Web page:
Phasmophobia

Co-op and horror games don’t usually go well together (how can you be afraid when you have others with you bantering away?), but Phasmophobia proved to be a rare exception to the rule when it launched earlier last year. One of those games that managed to break out in 2020, its unique blend of co-op and horror, which takes multiplayer game tropes such as voice chat, and subverts them by turning them against the player, managed to garner it a massive following. Phasmophobia is hugely recommended to everyone, even those who may not necessarily be fans of horror games otherwise.

Ori and the Will of the Wisps

Ori and the Blind Forest was a revelatory experience, and widely regarded as one of the best Metroidvania games of all time. It says something about Will of the Wisps, then, that it is so incredible, it all but makes Blind Forest obsolete. Improving upon the original in every possible way, Will of the Wisps is a bigger and better follow up, expanding the platforming and combat that defined the original game, bringing in mechanics inspired by other successful games in the genre, and retaining the strong, tightly crafted level design that is the mark of any good Metroidvania. While the game had a fair few technical issues at launch, most of those are long since smoothed over, which means anyone jumping into this game now has nothing preventing them from experiencing a masterpiece of game design.

Football Manager 2021

football manager 2021

Critics of the franchise derisively call Football Manager “spreadsheet simulator”. That is a name that fans of the series have embraced and taken to, calling Football Manager spreadsheet simulators affectionately, because the ridiculously deep and addictive simulation of football is as popular as it is because of how much it asks its players to keep track of. Football Manager 2021 is no different, delivering the strongest outing the series has had yet, overhauling the presentation, AI, and greatly improving and expanding manager interactions with players, with owners, with the media, adding new recruitment options, and so much more. Football Manager 2021 is a love letter to anyone who is a fan of the beautiful game… and spreadsheets.

Black Mesa

While Half-Life: Alyx is the Half-Life game from Valve everyone had been waiting for for the better part of a decade, let’s not forget about Black Mesa, the fan led remake of the original Half-Life game, that finally launched in its 1.0 guise in 2020. Modernizing the original game so thoroughly that it feels right at place next to other games on the market today, without losing the essence of what made the original Half-Life so great to begin with, Black Mesa is an incredible tour-de-force that is simultaneously indicative of how strong the original game was to begin with, and also just how talented fans can be – very often, more so than even the developers whose works inspired them in the first place.

Wasteland 3

inXile’s Wasteland 2 was… fine. It wasn’t really great, definitely not worth the decades long wait fans had to endure. It’s not a surprise that not many expected much out of the follow-up, especially when its new, quippier tone was revealed, which flew in the face of what fans expected from the series. But honestly, a break from the original game, rather than a slavish attempt to recreate it, was probably what the series had needed all along, because Wasteland 3 is fantastic, delivering a strong, engaging, and ridiculously deep cRPG that can stand side by side with any number of the great games that have headlined the cRPG revival. Technical issues aside, it can be definitively stated that it is one of the best PC games of 2020.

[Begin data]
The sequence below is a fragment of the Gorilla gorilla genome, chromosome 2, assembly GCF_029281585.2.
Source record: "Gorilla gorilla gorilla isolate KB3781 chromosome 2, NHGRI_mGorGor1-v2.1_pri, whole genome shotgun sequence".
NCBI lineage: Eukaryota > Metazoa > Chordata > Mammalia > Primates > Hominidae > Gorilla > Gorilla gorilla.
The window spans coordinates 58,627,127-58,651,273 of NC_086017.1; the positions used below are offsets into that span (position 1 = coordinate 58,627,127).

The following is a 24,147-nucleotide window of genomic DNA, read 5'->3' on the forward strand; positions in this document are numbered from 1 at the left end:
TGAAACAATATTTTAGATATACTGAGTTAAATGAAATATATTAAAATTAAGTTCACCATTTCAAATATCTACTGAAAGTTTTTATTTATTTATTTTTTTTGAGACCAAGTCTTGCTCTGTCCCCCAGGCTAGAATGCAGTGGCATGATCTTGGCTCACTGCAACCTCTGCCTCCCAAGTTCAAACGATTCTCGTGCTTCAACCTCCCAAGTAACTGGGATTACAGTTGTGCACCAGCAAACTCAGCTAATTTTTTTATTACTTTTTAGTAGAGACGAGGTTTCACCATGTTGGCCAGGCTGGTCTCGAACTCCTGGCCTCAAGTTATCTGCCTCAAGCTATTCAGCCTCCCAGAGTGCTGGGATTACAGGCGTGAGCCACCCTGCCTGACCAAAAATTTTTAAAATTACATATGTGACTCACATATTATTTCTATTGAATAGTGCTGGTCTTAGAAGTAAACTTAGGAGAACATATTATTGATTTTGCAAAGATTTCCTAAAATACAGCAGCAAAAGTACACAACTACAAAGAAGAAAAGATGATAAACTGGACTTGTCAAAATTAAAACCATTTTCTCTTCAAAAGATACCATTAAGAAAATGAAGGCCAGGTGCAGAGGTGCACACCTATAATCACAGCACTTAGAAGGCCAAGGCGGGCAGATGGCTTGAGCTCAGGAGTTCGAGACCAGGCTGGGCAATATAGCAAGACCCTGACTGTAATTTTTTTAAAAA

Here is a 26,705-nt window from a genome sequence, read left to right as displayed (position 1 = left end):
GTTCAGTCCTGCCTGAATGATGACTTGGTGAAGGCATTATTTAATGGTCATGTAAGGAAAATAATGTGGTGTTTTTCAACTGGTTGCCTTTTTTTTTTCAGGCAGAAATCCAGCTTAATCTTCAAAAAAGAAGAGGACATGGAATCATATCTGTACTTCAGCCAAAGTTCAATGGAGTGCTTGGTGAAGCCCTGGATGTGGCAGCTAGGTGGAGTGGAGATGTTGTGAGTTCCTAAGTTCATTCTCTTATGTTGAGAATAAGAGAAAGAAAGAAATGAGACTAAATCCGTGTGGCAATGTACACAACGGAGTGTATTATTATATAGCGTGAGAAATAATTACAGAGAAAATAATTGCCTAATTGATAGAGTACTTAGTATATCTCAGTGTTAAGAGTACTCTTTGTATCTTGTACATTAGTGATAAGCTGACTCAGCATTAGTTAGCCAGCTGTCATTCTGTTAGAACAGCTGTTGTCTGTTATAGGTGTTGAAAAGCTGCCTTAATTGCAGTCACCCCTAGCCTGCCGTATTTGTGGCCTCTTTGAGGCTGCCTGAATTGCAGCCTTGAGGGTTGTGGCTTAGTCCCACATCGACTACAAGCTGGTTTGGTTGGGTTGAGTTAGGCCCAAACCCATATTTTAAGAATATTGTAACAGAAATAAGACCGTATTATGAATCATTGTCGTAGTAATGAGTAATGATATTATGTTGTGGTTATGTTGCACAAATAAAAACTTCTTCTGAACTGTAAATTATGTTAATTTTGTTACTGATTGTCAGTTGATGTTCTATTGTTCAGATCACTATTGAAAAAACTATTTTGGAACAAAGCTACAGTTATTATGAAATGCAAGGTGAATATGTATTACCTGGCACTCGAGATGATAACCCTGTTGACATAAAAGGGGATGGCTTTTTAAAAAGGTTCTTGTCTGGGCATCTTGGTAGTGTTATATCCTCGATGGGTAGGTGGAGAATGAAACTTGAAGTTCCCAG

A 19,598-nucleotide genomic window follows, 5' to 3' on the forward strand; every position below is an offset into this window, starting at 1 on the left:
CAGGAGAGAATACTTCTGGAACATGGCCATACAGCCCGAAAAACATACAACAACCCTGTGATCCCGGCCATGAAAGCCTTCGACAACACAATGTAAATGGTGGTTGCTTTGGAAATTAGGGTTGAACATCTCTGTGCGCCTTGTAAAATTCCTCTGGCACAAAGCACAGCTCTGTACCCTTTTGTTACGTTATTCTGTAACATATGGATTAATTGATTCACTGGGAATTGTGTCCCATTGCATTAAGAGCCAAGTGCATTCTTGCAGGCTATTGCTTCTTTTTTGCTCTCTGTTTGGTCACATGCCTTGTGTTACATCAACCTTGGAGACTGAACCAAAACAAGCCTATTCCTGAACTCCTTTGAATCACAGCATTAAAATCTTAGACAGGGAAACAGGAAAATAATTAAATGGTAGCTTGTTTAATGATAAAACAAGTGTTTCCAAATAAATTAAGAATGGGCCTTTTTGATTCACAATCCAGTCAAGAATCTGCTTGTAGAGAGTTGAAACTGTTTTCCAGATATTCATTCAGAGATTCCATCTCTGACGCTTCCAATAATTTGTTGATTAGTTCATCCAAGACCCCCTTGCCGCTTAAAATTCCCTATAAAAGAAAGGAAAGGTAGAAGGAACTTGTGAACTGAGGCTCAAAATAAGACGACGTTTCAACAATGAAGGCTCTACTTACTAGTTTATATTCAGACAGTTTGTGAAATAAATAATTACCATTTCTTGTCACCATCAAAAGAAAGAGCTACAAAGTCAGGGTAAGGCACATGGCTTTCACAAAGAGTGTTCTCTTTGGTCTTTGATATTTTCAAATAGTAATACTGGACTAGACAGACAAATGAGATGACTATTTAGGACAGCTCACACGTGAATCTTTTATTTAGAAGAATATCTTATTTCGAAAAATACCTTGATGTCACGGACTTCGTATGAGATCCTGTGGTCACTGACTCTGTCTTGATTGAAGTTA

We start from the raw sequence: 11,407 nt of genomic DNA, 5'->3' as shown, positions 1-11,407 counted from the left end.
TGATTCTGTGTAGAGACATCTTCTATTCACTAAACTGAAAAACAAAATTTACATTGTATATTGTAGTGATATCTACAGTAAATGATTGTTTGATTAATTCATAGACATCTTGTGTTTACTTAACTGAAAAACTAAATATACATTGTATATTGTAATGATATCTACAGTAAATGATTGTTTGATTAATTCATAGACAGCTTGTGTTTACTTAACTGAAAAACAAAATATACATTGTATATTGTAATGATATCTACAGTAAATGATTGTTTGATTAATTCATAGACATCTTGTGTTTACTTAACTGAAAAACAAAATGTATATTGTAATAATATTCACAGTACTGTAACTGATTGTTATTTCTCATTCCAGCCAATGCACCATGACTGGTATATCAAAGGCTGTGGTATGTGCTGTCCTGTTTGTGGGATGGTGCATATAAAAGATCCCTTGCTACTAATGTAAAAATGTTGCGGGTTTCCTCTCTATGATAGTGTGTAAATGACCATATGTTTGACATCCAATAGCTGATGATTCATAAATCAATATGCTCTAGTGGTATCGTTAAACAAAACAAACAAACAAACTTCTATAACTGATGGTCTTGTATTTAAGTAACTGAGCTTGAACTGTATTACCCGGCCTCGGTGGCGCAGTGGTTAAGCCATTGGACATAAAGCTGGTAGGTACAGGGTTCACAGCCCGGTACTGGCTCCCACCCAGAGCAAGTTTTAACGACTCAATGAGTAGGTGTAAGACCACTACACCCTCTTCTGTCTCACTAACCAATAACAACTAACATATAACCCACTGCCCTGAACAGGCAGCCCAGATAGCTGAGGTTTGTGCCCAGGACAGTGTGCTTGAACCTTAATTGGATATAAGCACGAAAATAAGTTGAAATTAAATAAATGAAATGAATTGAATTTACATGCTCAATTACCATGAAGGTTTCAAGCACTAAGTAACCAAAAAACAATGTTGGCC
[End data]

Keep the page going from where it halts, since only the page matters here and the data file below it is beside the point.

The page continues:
The Pathless

The Pathless delivers the kind of open world game that is still unfortunately in rather short supply. Stripping the markers and maps and compasses et al that comprise most open world titles, The Pathless forces players to actually pay attention to the world they are navigating, guiding them through its vistas with nothing but its strong visual and terrain design and the player’s curiosity leading them on. It is telling that it is a better open world game than most others, with a fraction of the dev team size – and it is also uniquely distinct in being the rare open world game that does not outstay its welcome, delivering a short, compact experience that signs off on a high.

Gears Tactics

Microsoft announced, and then subsequently released, Gears Tactics without much fanfare, and honestly, that’s a damn shame, because this game ended up flying under the radar for many as a result. Gears Tactics, however, might be the strongest and most exciting outing the Gears of War universe has had in a while, with the shift to an XCOM-style turn based strategy template proving to be a breath of fresh air, while also allowing for different stories of vastly differing scopes to be told. Gears Tactics is just a damn good game, as much of an obvious recommendation for fans of the notoriously hard to crack into turn based strategy genre as it is for fans of Microsoft’s iconic franchise.

THE WINNER:

Half-Life: Alyx

half-life alyx

There have been many great PC games in 2020, but none of them was probably as monumental, as important, as historic, as Half-Life: Alyx will prove to be in the long run. VR as a format has mostly struggled to gain traction in the mainstream market for years now, with high-end VR especially finding takers hard to come by, with its high costs and lack of compelling content. Valve managed to change that in one fell swoop, while also rewriting the rulebook of exactly what one should expect from a VR title in the process. Comparisons in video games critique are always suspect and problematic, but it isn’t exactly inaccurate to say that Alyx is every bit the revelation for what VR game design can be that Super Mario 64 was for what 3D game design can be more than two decades ago. That it also manages to live up to the expectations of Half-Life fans who have been starved for a new game for over a decade, and have built up a new full game in the franchise to near mythical status, is ultimately all the evidence you need of just how incredible Alyx really is, in the end.